The 1949 SARA Percheron Builder
And the Quasi Diesel" engine Family
The last new model for the '49 lineup was yet another failed design, victim of excess money from the Marshall plans and the internal wars ruining the climate at the SARA.
The chief engine engineer, Eugène Delacroix, was a firm believer in Diesel engines. Sure, they were expensive to build, smelled awfully, and it sounded like… Well, like a diesel. But Delacroix was an eccentric (well, for an engineer, at least), who lived on a barge along the river Rhône, and he found the Barge large Diesel engine had its qualities.
It was nearly indestructible, it started in any weather (provided you waited for the preheating spark to do its job), it ran on bascially everything, from heating fuel to frying oil to… Diesel, offered loads of low-end torque, and was economic.
So, Delacroix started to work on a diesel engine, thinking there was a market for this in the utilitary and fleet vehicles, where large volumes would help mitigate the development costs.
SARA being Sarah, he was allowed a comfortable budget, and had the bases of a nice 2.7l diesel going when Chief Marketing engineer Corot heard about the project.
And Corot had a dream - he wanted to make the SARA a higher-end brand, and dreamt about inline sixes, classy advertising in luxury magazines, car reveals in exotic countries and palaces. Chief Marketing Corot wanted nothing to do with Diesel, and Chief Marketing Corot had an alumni in government.
Two months later, a new law was voted in parliament, banishing diesels. Sadly for Corot, all his maneuvers where for nothing, at least as far as getting upmarket was. The board simply decided to keep the diesel block, adapting it to gasoline while working on the lower end torque and robustness, and to spin it as the “Quasi Diesel” (almost diesel for the non-snail eaters).
Which made for a, well crappy engine family, with a crappy commercial stunt to go with.
The car is as good as the engine
So, now that we have a crappy, heavy, underpowered engine, let’s throw some steel panels around and call it a day, and be done with it, was the answer from chief design engineer Fragonard, who was already close to nervous breakdown from finishing, and having to put his name on the SARA Marshall.
And so the SARA did.
Using either the Quasi-Diesel or the smaller Marshall engine (in low comp and utility trims), the truck was truly awful, and missing entirely the market. While it had decent hauling and towing capacities, and came in various forms, plateau, van, minibus (with nine seats), and even in 4x4 offroad variants, it was underpowered while being too big for the European market.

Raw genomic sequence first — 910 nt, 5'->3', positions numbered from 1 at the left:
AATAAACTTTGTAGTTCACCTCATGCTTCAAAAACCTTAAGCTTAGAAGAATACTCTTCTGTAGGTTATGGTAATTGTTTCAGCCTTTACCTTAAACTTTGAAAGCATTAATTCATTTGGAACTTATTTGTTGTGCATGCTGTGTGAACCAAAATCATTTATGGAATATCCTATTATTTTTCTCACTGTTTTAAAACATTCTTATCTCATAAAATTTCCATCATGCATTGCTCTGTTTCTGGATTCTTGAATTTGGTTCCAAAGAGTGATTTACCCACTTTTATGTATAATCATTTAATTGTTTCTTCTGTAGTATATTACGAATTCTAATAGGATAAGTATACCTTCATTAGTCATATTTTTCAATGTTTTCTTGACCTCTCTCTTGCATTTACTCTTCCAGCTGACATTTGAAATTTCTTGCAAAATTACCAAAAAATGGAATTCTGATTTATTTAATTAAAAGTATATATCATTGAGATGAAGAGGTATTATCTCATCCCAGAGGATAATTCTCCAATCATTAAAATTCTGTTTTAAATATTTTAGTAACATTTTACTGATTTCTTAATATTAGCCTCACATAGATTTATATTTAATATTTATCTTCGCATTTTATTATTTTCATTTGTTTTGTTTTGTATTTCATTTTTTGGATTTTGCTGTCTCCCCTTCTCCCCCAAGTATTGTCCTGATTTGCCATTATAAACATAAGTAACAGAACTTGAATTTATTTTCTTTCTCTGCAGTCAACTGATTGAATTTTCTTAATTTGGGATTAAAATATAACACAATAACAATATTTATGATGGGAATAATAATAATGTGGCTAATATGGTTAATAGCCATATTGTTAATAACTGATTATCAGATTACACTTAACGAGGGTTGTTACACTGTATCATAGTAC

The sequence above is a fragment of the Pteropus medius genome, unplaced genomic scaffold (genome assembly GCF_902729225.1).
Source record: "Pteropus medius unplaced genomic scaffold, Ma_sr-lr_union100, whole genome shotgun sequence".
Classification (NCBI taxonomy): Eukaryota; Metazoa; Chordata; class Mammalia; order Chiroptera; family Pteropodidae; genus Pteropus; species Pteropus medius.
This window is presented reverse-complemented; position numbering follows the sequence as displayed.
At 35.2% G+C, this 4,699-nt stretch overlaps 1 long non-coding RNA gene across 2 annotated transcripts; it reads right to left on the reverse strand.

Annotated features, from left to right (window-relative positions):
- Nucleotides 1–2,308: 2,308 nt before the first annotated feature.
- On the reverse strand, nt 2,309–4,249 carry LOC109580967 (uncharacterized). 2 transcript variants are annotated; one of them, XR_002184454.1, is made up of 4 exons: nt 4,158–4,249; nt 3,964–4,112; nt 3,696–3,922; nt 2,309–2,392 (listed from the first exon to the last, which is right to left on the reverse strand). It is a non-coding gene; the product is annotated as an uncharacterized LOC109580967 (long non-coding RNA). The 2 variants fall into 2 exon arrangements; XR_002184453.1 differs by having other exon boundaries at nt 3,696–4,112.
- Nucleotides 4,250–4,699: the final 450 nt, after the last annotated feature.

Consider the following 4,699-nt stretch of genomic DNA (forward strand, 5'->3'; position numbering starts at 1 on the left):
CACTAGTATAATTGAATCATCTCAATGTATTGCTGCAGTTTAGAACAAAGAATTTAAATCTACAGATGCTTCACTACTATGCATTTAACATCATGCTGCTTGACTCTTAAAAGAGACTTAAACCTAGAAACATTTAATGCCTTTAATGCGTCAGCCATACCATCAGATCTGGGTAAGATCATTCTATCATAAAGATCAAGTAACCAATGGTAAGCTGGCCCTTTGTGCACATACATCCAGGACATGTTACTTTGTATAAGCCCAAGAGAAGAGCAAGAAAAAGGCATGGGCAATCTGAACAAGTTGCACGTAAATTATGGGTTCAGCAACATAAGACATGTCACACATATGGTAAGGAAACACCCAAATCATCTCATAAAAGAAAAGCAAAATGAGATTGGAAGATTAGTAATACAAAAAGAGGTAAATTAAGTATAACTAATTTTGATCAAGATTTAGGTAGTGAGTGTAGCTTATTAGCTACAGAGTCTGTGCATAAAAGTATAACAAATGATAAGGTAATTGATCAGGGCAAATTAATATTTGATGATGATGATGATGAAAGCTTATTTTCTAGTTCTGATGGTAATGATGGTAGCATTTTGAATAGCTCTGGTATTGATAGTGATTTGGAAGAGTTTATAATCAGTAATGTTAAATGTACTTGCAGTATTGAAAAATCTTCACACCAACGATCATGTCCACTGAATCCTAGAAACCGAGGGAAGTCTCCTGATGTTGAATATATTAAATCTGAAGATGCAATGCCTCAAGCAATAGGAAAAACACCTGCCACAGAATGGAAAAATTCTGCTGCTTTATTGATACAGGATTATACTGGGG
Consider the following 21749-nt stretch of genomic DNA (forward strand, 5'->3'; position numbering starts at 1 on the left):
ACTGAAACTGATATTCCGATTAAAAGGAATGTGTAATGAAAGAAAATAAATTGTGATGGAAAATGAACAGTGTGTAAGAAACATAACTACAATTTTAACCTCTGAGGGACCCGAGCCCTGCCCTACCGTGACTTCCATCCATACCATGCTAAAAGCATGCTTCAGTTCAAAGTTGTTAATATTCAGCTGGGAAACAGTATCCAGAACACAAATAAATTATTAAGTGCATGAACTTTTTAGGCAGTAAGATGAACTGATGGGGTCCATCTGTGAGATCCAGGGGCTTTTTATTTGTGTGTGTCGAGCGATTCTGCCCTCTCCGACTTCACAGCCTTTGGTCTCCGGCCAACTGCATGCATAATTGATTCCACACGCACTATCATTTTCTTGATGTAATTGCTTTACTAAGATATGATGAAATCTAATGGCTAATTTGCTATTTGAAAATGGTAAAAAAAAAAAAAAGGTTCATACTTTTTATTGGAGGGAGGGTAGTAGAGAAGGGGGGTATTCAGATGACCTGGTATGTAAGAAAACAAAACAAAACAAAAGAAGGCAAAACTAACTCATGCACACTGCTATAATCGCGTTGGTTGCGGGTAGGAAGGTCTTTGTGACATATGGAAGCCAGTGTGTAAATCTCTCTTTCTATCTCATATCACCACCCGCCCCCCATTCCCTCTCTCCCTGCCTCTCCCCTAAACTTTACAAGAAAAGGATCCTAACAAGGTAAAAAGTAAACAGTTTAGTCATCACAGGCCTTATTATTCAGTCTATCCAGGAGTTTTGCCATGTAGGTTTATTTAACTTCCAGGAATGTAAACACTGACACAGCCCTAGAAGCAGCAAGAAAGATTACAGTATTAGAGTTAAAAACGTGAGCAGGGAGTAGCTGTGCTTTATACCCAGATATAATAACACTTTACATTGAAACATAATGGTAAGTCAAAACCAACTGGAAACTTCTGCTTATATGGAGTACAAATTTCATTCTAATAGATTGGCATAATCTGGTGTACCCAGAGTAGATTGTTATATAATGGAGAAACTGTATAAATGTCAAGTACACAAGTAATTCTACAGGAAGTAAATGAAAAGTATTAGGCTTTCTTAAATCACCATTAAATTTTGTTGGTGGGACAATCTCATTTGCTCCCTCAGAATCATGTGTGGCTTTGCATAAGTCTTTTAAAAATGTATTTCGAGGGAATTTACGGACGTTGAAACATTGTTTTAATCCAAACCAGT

The specialty versions (the Forester 4x4 Truck and the Carrier minibus, mainly) did manage, despite their shortcomings, some success in the administration, as they had least kept the rustic, rural qualities of the SARA vehicles.
But this was a failure and somewhat of an embarassment, especially considering the weird choices made by Chief Marketing engineer Corot regarding the branding of the truck
Yet another branding failure
Antoine Corot, the one who lobbied to forbid Diesel, didn’t really want to work on promoting a truck.
One day, at the hour of the apéritif, he was rehashing the failure of the SARA Marshall “banana” campaign with the accountant principal (who I will have to name since he seems to be a recurring character after all…)
“- Say, mister Poussin, do you have an idea how to sell that ugly workhorse those zoots Fragonard and Delacroix built ?”
“- Not as such, engineer Corot. I think playing again on the smile is a bit early, that at least I can tell you”
“- Now, that was mean, you know. You’ll have to pay the next round of anisette to apologize. But you’re right, though, this is a plowing machine, not a smiley thingumajig like the other, you ken, the one with a crappy US name, the guy who gave us money”
“- Now, hold my anisette for a second, I think you might have something there. Plowing, workhorse… Something rural, something strong. Why not call it the Percheron ?”
“- You mean, the Percheron, like those ugly big working horses we used to see in the country when we was young ? Isn’t that a bit of a silly name ?”
“- I don’t know, you’re the salesman there. But I know Rolls & Royce sell their limousines for an awful lot, and what is a limousine if it’s not some sort of cow ?”
“- You know, you’re brilliant. Hold my anisette while I write a memo”
Indeed, the Percheron is a breed of draft horse, while the Limousine is a cow breed (and a bodystyle, with some weird connections to the french region of Limousin)
And so we got the Percheron, which came in different trims, each one linked to a craftsmanship. The Forrester for the heaviest duty, 4x4 truck, the Builder for the intermediate, RWD truck, the “Delivery” for the van, the “Carrier” for the minibus…
Yep, undercoat grey FTW
Based on the SARA Quasi Diesel I4 engine line - 85.9 bore and 114.5 stroke for 2653 cc max capacity, all cast pushrod
Capacity : long-stroked, 78.1x114.5, 2194 cc
7.3 compression, twin single-barrel eco carb tuned for 92 RON regular gasoline, cast log header
46.1 hp@3300 (redline), 130 Nm@1400, 14.3% efficiency
178.9 kg, 869$
The obvious misconceptions, such as the choked exhaust, quality slider abuse, weird fuel system and noisy muffler are intentional. This has to be a heavy, noisy, expensive, lumbering engine with awful throttle response
7249$ build cost (0 markup)
2 door - 3 seats, 2.92m wheelbase, 5.10m total
Front Longitudinal RWD
Steel ladder chassis and panels
front/rear axle leafs, 3 gear manual
Weight : 1180 kg
Fuel Economy : 16.1 l/100 (14.6 MPG US)
Max Speed : 109 km/h
0-100 km/h : 48.5
1/4 mile : 24.91
Kilometer : 48.15
G : 0.67-0.64
Braking 0-100 : 97.7 m
Airfield time : 2:21.20
750 kg tow - 850 kg load capacity